Paul Foot: Dissolve at the Soho Theatre | Review of the comedian's Edinburgh hit, now on tour
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Paul Foot: Dissolve at the Soho Theatre

Review of the comedian's Edinburgh hit, now on tour

At a time when every comedian, it seems, is talking about their mental health challenges on stage, along comes Paul Foot to buck the trend. And not for the first time, given that ‘peculiar outsider’ has always been his position.

Yet amid a landscape of stand-ups sharing their trauma, here is to tell us he’s doing grand, thanks. That’s not always been the case by any stretch, but in a major, spontaneous epiphany two years ago, the substantial weight of his troubles was suddenly lifted from his shoulders. He is, for the first time in his five decades on Earth, happy.

On the precise details of what magical transformation came over him on the outskirts of Manchester on March 20, 2022, he’s tantalisingly vague, again standing in contrast to comics who signpost every emotion. But without going into the finer points, there was clearly some major emotional trauma before this point.

Putting anything of his real life into his work is a major departure for this veteran absurdist. Foot’s act has previously involved a series of ‘disturbances’, strange non-sequiturs illustrated with surreal drawings, created when his mind was disordered. In Dissolve, there is just one of these.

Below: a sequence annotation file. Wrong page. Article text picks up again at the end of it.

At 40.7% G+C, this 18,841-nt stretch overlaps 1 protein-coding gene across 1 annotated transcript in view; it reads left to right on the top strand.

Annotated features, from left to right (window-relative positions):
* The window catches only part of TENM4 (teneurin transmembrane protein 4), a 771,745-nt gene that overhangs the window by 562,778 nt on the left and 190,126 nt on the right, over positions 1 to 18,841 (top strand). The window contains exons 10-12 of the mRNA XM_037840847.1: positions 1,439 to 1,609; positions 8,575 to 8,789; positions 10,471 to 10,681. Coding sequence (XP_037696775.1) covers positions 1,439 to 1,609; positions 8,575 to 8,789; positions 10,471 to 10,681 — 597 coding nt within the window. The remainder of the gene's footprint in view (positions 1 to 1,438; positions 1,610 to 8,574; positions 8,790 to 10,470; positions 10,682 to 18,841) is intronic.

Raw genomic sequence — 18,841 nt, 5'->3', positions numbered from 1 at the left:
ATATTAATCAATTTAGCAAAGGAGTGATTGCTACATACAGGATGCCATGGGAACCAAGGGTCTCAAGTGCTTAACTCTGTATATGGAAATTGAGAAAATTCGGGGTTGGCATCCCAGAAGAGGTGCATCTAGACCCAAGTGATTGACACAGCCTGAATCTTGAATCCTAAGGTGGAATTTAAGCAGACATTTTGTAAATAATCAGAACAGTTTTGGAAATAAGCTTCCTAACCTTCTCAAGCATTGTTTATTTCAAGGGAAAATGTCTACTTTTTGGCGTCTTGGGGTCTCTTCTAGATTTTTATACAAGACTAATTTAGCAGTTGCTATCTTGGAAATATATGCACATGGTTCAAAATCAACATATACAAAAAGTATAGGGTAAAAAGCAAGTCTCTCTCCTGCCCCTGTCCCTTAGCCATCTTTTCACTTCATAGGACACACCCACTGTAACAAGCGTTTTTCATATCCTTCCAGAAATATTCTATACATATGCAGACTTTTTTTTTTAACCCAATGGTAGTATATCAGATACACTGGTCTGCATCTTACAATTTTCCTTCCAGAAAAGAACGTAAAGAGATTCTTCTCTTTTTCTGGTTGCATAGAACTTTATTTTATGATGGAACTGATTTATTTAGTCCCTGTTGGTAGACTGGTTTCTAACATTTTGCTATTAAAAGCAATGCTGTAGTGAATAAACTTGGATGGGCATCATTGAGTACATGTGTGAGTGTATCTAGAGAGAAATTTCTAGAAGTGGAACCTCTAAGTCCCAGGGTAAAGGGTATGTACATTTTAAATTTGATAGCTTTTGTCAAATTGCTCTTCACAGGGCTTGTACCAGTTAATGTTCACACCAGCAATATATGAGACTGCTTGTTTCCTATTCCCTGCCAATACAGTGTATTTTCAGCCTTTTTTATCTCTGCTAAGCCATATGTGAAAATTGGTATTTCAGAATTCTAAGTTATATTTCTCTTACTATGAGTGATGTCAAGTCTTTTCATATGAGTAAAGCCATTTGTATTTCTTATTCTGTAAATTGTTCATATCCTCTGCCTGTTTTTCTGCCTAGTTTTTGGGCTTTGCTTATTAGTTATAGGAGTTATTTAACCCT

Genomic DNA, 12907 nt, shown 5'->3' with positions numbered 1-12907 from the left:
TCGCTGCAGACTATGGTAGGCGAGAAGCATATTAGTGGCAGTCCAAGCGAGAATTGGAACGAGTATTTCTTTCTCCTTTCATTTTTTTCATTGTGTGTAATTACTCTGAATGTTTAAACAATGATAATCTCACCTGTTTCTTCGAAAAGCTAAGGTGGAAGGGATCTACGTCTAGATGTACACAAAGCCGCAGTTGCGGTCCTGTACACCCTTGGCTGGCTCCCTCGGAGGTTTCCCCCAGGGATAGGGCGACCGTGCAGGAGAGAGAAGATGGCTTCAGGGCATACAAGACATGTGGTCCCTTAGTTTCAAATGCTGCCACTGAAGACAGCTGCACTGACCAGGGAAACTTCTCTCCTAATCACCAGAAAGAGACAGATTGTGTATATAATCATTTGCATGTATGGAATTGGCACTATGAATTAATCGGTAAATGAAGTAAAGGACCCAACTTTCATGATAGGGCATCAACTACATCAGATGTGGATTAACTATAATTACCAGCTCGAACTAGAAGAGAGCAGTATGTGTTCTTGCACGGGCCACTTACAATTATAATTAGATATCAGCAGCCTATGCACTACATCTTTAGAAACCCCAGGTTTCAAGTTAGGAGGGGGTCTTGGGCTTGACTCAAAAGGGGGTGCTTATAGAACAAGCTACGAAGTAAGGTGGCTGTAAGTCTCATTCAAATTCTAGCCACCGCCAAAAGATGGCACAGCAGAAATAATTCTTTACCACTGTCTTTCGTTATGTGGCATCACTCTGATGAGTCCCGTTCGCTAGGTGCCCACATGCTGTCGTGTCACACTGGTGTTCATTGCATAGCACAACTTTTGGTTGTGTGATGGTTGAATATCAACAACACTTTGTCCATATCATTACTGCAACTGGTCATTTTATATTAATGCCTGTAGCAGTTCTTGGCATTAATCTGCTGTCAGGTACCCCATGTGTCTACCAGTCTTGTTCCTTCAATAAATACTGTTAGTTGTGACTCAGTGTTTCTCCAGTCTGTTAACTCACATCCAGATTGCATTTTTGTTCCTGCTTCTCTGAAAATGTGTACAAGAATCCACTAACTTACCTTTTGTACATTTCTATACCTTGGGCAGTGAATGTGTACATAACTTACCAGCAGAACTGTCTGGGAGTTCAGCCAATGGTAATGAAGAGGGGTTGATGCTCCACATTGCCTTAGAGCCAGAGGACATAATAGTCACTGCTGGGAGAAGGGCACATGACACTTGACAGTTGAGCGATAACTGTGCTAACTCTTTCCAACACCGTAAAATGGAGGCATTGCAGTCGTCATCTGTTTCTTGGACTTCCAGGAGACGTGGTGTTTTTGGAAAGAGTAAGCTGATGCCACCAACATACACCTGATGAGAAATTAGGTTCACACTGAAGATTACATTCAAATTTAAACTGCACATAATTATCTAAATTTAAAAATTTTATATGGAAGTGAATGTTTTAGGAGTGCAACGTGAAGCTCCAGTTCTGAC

Neither inner tranquility, not the notes of personal reflection he has added to his symphony of strangeness, have dulled his comic invention. Quite the opposite, in fact.

His style is still highly strung and off-the-wall, as he gets ever-more animated about the increasingly fantastical series of ‘what ifs’ he imagines. He still struts the stage – and the auditorium – like an ostrich with ADHD, but that strangely exaggerated, nervy style is now at delightful odds with the emotional reality at the heart of this show.

There’s a flick of wider politics as he sarcastically champions the House Of Lords as a cornerstone of any society or mocks the oxymoronic title ‘equality tsar’ while other routines are more fanciful, such as imagining an alternate-reality version of Christianity.

These digressions seem to have very little to do with the central story, yet vacillating between these chunks of content work well. Indeed, when he shares a childhood bird-based metaphor that does speak to his personal journey, Foot’s joke is just how clunky it all is.

Yet there are undercurrents that link all this together. While he artfully, elaborately parodies the ‘anti-woke’ brigade of 57-year-old white men for their resistance to change, you can’t help but be reminded that it was a cataclysmic change of his own inner monologue that so altered his life for the better.

Watching a comedy show can’t hope to be so transformative, but Dissolve is definitely a tonic, whether showing that there can be an end to emotional trauma, or more simply laughing at the absurdities of society.

Paul Foot: Dissolve is at London’s Soho Theatre until Saturday, then tours the UK until May. Paul​ Foot tour dates.

» Read a five-star review of the same show from last year’s Fringe by Chortle’s Tim Harding

Review date: 19 Feb 2024
Reviewed by: Steve Bennett
Reviewed at: Soho Theatre

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